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Generalized Least Squares

Modeling Spatially
Continuous Data

n First fit this model to the observed data using ordinary least
squares

Lecture 12

n Then estimate a variogram model using the residuals from


the ordinary least squares estimation

October17, 2002

n Then compute a covariogram using the variogram model


n From the covariogram estimate the covariance matrix and
refit the model using generalized least squares
Bailey and Gatrell Chapter 5
The validity of the final model depends on:
appropriate trend surface model choice
appropriate variogram model choice

Generalized Least Squares

Want to predict a value for the attribute at location s

Objectives
n Understanding and describing the nature of the spatial
variation in an attribute
Knowledge of trend and covariance structure are
sufficient

n Prediction of the attribute values at locations where it


has not been sampled
How to use derived model for prediction purposes

Developing Models for Prediction


Assume we have the model

Matheron coined the term in honor of D. G. Krige, a South


African mining engineer

Y (s) = x ( s) + U (s)
T

U(s) as a zero mean process with covariance function C()


From this model can do better than just a
prediction based on mean value

Kriging

= x (s )
T

Can add a local component to the mean based on knowledge of


the covariance structure and the observed values at sampled
points

An optimal spatial linear prediction method


Optimal in the sense that it is unbiased and minimizes the
mean squared prediction error
Based primarily on the second order properties of the process Y
Prediction weights are based on the spatial dependence
between observations modeled by the variogram

This approach is known as kriging

Kriging Models

Simple Kriging
Assumes mean is known and does not need to be estimated

n Simple Kriging
Mean is known and constant throughout the study region
n Ordinary Kriging
Mean is fixed but unknown and needs to be estimated
n Universal Kriging
Mean varies, is an unknown linear combination
of known functions

n Subtract mean from sample observations to derive a set


of residuals ui u i = y i (s )
n We assume these residuals with zero mean also have
2
a known variance and covariance function C(s)
n Find an estimate u ( s ) for a value u (s ) of the random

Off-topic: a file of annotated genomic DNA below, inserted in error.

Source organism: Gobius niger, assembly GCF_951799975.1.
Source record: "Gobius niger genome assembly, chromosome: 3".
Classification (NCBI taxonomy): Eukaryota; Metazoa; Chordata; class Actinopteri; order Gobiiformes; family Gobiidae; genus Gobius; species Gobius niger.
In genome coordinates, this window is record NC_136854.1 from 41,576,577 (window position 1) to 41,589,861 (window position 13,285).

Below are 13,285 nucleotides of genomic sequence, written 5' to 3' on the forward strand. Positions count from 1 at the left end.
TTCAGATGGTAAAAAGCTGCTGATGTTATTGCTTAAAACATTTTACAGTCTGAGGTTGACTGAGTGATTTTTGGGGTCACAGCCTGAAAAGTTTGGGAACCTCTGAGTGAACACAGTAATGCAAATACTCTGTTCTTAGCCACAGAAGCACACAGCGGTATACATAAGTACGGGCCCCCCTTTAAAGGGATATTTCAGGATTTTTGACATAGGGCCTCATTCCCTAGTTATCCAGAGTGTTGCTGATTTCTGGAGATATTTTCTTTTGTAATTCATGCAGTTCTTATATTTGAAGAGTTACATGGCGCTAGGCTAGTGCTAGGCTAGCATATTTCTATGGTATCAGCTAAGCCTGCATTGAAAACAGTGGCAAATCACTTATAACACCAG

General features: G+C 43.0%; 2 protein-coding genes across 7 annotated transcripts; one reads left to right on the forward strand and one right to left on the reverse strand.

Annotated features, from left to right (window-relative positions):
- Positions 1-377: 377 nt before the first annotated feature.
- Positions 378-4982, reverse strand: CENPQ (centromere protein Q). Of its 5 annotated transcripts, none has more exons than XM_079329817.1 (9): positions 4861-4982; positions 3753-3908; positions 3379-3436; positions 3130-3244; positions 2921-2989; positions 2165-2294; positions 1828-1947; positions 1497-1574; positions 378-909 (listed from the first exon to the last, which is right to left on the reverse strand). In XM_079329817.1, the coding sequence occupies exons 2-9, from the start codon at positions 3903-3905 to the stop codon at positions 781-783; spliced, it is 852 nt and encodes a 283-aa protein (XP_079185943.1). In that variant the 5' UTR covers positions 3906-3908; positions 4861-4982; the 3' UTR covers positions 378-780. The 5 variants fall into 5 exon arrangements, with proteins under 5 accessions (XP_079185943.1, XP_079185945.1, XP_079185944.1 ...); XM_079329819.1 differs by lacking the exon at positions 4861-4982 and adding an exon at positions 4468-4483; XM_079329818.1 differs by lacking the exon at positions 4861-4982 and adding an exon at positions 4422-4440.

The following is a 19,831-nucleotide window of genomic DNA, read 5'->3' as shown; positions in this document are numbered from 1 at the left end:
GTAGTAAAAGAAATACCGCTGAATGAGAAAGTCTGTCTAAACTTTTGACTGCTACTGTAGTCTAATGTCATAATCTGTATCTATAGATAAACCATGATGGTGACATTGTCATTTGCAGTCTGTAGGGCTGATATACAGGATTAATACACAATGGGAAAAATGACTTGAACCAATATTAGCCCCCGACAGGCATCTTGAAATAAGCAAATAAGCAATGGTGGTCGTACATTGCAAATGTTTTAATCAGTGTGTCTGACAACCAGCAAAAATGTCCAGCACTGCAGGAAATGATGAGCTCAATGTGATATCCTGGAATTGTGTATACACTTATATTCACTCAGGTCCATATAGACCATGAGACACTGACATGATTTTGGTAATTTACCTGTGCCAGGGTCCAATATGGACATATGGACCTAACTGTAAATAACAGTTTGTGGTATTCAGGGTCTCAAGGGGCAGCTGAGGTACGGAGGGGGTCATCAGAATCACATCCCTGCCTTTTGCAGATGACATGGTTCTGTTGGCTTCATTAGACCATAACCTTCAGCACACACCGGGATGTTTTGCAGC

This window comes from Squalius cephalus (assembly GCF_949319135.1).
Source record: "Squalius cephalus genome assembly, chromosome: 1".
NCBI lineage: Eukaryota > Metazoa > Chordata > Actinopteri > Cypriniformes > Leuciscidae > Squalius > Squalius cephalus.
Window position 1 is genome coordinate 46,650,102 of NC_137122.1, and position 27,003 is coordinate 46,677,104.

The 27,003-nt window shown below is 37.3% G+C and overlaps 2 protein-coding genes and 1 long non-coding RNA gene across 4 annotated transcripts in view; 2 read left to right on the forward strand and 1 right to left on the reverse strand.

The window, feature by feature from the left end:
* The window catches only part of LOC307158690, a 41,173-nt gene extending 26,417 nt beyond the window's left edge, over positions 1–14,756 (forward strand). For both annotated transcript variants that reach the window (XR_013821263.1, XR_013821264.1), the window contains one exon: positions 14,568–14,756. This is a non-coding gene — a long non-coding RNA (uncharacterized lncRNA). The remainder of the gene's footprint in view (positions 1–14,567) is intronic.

variable U(s) at the location s given observed values ui of the
random variable U(s i)at the n sample locations s i
n With an estimate u ( s ) the predicted value of the random
variable y ( s) is derived by adding u ( s ) to the known trend at
the point s

Simple Kriging

Weighted sum of n random variables at sample sites si


n

U (s) = i ( s)U (si )


i =1

i (s) different weights applied to different locations s


U ( s )as the sum of random variables is a random variable itself

U ( s) = i (s)U (si )

s2

Estimates are weighted linear combinations of the observed


residuals

i=1

2
s1

Unmeasured point to be estimated

s0
s6

s1 ,sn are observed point


locations

s3

3
4

s4

s5
U ( s ) should have a mean value of zero for any set of weights

since by assumption the mean of U (s) is zero and


weights are constants

Simple Kriging

Simple Kriging

Assuming U ( s ) and U (s ) both have zero mean the expected


mean square error is:

Want to chose weights to minimize the mean square error

E ((U ( s) U ( s)) 2 = E (U 2 ( s )) + E (U 2 ( s )) 2 E (U ( s )U ( s))

Differentiating with respect to (s ) in order to minimize gives

= i ( s) j (s )C( si , s j ) + 2 2 i (s )C (s , s i )
i=1 j =1

i =1

= ( s)C (s ) + 2 (s )c(s )
T

C is an (n x n) matrix of covariances, between all possible


pairs of the n sample points
C(s) is an (n x 1) column vector of covariances between
the prediction point s and each of the n sample points

( s ) = C 1c( s )
U ( s) = T ( s)U = c T ( s)C 1U
The minimized expected mean square error corresponding to
the choice of weights is

E ((U (s) U (s)) 2 ) = 2 cT ( s)C 1c (s)


Mean square prediction error or kriging variance

e2

Worked Example Simple Kriging


ID
1
2
3
4
5

Distances
1
2
3
4
5

Y
29
73
82
91
22

1
0

Z
82
105
65
52
22

2
49.2
0

122
183
148
160
176

Worked Example Simple Kriging


u
-38.37
22.63
-12.37
-0.37
15.63

3
53.9
40.3
0

4
65.2
55.9
15.8
0

Covariances
1
2
3
4
5

5
60.795
97.1
72.09
69.6
0

Worked Example Simple Kriging


c(s)

Simple kriging weights need not sum to 1

6.895
5.032
10.15
8.083
4.079

*
( s)

( s ) = C 1c( s )

0.225
0.066
0.351
0.128
0.107
Sum

2
4.571
20

3
3.970
5.970
20

4
2.828
3.739
12.450
20

5
3.228
1.086
2.300
2.479
20

C-1

0.054914 -0.01004 -0.00646 -0.00095 -0.00746


-0.01004 0.056751 -0.01508 0.000168 0.000252
-0.00646 -0.01508 0.087403 -0.05044 -0.00194
-0.00095 0.000168 -0.05044 0.082023 -0.00422
-0.00746 0.000252 -0.00194 -0.00422 0.051936

Worked Example Simple Kriging

C-1
0.054914 -0.01004 -0.00646 -0.00095 -0.00746
-0.01004 0.056751 -0.01508 0.000168 0.000252
-0.00646 -0.01508 0.087403 -0.05044 -0.00194
-0.00095 0.000168 -0.05044 0.082023 -0.00422
-0.00746 0.000252 -0.00194 -0.00422 0.051936

1
20

0.877

U ( s) = i ( s)U ( si )
i =1

u ( s) = 0.225 * 38. 37 + 0 .066 * 22 .63 + 0.351 * 12 .37 + 0.128 * 0 .37 + 0.107 *15.63

9. 86

y (s) = 160.37 9.86 150.5

e2 = 2 c T ( s)C 1c (s)
= 20.0-6.92
= 13.08

i(s)
0.225
0.066
0.351
0.128
0.107

95 percent confidence interval is y(s ) 1 .96 e


95 percent CI = 150 .5 7. 09

s2
n

U ( s) = i (s)U (si )

s1

i=1

0.066

0.225

s0

0.351

s3

150.5

0.128

s4

0.107

Optimal local spatial prediction


n First order effects are implicitly estimated as part
of the prediction process
n Prediction of yi occurs in one step using a weighted
linear combination of the observed values yi
n

Y ( s ) = i ( s) Y ( si )
i= 1

s5